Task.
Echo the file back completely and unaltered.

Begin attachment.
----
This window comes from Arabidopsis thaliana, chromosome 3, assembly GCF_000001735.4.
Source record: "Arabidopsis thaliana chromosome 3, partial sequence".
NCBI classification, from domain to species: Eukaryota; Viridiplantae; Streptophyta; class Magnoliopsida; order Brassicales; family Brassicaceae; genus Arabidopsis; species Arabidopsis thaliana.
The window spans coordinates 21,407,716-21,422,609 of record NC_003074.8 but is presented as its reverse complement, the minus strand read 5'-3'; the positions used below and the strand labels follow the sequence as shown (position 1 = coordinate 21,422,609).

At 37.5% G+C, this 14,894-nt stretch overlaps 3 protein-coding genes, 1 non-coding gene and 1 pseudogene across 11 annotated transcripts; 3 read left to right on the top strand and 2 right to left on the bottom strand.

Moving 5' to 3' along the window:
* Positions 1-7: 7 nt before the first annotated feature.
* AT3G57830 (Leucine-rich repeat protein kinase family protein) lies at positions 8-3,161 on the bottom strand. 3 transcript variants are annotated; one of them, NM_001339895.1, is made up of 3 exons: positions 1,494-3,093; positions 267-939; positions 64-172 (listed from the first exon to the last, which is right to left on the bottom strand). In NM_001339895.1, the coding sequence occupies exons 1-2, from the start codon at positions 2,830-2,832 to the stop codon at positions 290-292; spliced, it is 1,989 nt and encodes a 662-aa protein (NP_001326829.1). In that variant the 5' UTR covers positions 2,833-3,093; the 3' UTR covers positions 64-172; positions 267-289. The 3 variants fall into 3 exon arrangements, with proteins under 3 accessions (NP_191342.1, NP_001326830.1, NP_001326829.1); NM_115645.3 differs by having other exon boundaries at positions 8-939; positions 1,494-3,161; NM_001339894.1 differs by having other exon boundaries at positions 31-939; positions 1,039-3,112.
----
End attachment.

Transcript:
This window comes from Arabidopsis thaliana, chromosome 3, assembly GCF_000001735.4.
Source record: "Arabidopsis thaliana chromosome 3, partial sequence".
NCBI classification, from domain to species: Eukaryota; Viridiplantae; Streptophyta; class Magnoliopsida; order Brassicales; family Brassicaceae; genus Arabidopsis; species Arabidopsis thaliana.
The window spans coordinates 21,407,716-21,422,609 of record NC_003074.8 but is presented as its reverse complement, the minus strand read 5'-3'; the positions used below and the strand labels follow the sequence as shown (position 1 = coordinate 21,422,609).

At 37.5% G+C, this 14,894-nt stretch overlaps 3 protein-coding genes, 1 non-coding gene and 1 pseudogene across 11 annotated transcripts; 3 read left to right on the top strand and 2 right to left on the bottom strand.

Moving 5' to 3' along the window:
* Positions 1-7: 7 nt before the first annotated feature.
* AT3G57830 (Leucine-rich repeat protein kinase family protein) lies at positions 8-3,161 on the bottom strand. 3 transcript variants are annotated; one of them, NM_001339895.1, is made up of 3 exons: positions 1,494-3,093; positions 267-939; positions 64-172 (listed from the first exon to the last, which is right to left on the bottom strand). In NM_001339895.1, the coding sequence occupies exons 1-2, from the start codon at positions 2,830-2,832 to the stop codon at positions 290-292; spliced, it is 1,989 nt and encodes a 662-aa protein (NP_001326829.1). In that variant the 5' UTR covers positions 2,833-3,093; the 3' UTR covers positions 64-172; positions 267-289. The 3 variants fall into 3 exon arrangements, with proteins under 3 accessions (NP_191342.1, NP_001326830.1, NP_001326829.1); NM_115645.3 differs by having other exon boundaries at positions 8-939; positions 1,494-3,161; NM_001339894.1 differs by having other exon boundaries at positions 31-939; positions 1,039-3,112.